THESSALONIKI, Greece – While governmental ministers were meeting at a European Union (EU) summit in a nearby seaside resort, over 50,000 demonstrators filled the streets of this ancient Greek port city June 21 to protest EU policies.
Called the biggest demonstration ever in Thessaloniki, it came on the heels of massive anti-Iraq war demonstrations that swept the country.
Action-Thessaloniki 2003 was dubbed a “people’s counter-EU summit” to protest economic, political and military policies and the role of European monopoly corporations. There is growing concern about the loss of national sovereignty and the emergence of the EU as a military bloc.
The EU ministers announced a new agricultural policy that will lead to a major restructuring of the industry, bolstering agribusiness corporations at the expense of small farmers.
The demonstration was the last of a series of actions organized by Greek political and social movements during the six-month Greek presidency of the EU. Many activities were held June 20-22 including a youth encampment of over 7,000 that was set up on the outskirts of the city.
The actions brought together trade unionists, farmers, youth and students, peace, anti-globalization and women’s organizations and immigrant workers from all over Greece. Many delegations also were present from other European countries. A contingent of representatives from various Communist and Workers Parties who had attended an international meeting in Athens also marched.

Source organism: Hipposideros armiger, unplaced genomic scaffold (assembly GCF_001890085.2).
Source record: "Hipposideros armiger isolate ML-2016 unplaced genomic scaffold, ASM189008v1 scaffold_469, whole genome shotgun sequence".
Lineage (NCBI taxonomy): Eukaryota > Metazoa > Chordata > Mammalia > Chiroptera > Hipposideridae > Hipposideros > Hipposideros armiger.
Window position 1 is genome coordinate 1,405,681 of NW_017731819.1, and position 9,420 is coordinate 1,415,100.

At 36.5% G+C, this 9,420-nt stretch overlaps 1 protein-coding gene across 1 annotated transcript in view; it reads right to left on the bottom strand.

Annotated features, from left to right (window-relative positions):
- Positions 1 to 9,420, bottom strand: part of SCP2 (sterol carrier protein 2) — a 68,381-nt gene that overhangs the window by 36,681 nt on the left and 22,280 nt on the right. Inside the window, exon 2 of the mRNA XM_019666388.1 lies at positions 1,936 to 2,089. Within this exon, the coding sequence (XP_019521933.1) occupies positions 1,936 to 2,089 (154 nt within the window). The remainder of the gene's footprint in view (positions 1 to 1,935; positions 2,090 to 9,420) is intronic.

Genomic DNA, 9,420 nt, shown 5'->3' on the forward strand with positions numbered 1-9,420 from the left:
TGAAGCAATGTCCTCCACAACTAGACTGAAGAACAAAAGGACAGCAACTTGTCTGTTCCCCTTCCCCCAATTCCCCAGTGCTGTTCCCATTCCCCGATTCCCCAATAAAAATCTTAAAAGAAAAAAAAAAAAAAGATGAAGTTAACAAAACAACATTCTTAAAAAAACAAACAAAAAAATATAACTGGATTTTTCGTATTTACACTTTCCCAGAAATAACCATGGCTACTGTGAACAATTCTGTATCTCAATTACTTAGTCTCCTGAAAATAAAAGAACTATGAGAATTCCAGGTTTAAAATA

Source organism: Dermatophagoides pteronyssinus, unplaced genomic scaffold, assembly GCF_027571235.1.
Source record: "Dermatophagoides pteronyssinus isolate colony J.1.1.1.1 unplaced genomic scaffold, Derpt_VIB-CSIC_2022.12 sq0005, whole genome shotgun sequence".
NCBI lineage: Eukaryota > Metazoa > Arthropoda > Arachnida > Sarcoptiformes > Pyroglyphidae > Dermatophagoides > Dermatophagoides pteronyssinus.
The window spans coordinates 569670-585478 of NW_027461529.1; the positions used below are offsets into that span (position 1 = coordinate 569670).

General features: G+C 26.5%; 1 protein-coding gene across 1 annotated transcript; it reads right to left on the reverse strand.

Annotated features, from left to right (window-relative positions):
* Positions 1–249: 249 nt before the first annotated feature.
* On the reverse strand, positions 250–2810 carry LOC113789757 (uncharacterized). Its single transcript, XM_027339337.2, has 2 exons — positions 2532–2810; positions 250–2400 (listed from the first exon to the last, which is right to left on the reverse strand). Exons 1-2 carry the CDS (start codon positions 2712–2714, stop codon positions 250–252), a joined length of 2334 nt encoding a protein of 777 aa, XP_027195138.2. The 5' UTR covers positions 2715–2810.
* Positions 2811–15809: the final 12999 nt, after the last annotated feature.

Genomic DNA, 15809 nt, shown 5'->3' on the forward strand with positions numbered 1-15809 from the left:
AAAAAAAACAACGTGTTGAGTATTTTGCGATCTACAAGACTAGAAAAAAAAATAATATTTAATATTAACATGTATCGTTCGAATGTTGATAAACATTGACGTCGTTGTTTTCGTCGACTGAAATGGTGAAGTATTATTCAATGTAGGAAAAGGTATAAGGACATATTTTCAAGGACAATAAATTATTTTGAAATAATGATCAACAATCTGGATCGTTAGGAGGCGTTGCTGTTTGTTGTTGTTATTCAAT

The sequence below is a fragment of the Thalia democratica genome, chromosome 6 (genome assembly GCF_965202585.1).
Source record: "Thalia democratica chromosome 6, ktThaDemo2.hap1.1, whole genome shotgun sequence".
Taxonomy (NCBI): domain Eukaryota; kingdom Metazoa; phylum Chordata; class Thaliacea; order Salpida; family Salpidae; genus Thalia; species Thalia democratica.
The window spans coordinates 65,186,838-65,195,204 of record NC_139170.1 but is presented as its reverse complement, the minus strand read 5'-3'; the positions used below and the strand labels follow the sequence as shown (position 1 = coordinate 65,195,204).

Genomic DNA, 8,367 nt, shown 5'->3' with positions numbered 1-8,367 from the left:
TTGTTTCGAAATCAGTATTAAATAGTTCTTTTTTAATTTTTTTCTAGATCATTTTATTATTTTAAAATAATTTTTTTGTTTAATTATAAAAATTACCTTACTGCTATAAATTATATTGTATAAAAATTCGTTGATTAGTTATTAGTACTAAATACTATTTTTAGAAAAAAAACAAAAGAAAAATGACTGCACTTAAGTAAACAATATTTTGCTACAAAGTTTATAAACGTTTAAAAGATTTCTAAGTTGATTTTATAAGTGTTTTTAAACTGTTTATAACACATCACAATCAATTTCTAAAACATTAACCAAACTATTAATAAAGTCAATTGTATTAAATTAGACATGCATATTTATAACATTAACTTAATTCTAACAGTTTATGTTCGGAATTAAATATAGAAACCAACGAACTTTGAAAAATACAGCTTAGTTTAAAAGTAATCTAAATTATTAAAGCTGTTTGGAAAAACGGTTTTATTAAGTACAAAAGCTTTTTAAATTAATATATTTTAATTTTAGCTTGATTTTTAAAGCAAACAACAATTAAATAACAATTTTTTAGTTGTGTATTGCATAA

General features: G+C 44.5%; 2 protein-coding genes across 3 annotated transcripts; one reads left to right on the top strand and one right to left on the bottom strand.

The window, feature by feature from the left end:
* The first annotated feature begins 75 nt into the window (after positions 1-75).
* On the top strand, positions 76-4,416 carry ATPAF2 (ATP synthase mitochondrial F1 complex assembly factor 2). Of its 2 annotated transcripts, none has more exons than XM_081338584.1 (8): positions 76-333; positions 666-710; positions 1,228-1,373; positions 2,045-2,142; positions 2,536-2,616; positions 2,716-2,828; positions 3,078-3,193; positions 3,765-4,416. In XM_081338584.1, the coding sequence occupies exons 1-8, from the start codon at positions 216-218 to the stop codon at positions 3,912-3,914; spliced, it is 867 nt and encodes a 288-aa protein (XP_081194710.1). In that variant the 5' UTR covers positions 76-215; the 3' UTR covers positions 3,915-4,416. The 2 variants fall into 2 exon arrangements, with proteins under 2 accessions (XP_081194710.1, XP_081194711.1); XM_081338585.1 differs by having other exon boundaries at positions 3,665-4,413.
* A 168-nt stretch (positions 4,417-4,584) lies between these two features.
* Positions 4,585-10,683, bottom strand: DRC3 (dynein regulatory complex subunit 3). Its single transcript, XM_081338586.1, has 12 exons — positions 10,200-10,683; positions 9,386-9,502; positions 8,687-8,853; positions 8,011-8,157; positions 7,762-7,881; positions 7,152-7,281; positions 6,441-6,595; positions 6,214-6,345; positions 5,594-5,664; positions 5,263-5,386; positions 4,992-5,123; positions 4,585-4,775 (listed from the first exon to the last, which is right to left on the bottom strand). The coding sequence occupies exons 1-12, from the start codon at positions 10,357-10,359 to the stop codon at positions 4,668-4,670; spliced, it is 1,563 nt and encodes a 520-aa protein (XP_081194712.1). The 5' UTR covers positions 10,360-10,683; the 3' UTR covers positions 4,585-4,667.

Demonstrators came by the busloads in defiance of a climate of fear promoted by the mass media warnings that there would be violence in the streets. Many shopkeepers shuttered their stores, and tourists stayed away. But the demonstration was peaceful.
In another part of the city, however, clashes took place between a small number of anarchists and police. Not surprisingly, this received the bulk of media attention.
Demonstrators chanted, “EU and NATO – syndicate of war,” “Killers, robbers and hypocrites are the European imperialists,” “Workers, farmers and students – answer monopoly with unity.” They also marched past the U.S. consulate and chanted “solidarity of peoples – end to the new world order.”
Different actions were held under the banner of the various political trends in Greece. Action-Thessaloniki 2003 united mainly the left forces, including a large left caucus in the main trade union federation. Most of these organizations are led by the Communist Party of Greece (KKE) and the Communist Youth of Greece (KNE). Contingents from the KKE branches were too numerous to count. A sea of red flags adorned the march. Thousands of KNE members, often marching arm-in-arm, brought up the rear.
Another demonstration of 5,000 took place under the banner of the Greek Social Forum, which was initiated by the Social Democratic Party (PASOK) and included other groups. Although PASOK is the governing party and supported the Iraq war, they were forced to respond to the near universal opposition among Greeks, including in their own ranks, by organizing some show of opposition to EU policies. The Greek Civil Servants Federation, led by PASOK, called for a strike to allow its members to attend.
John Bachtell (email@example.com) represented the Communist Party USA at the Athens meeting.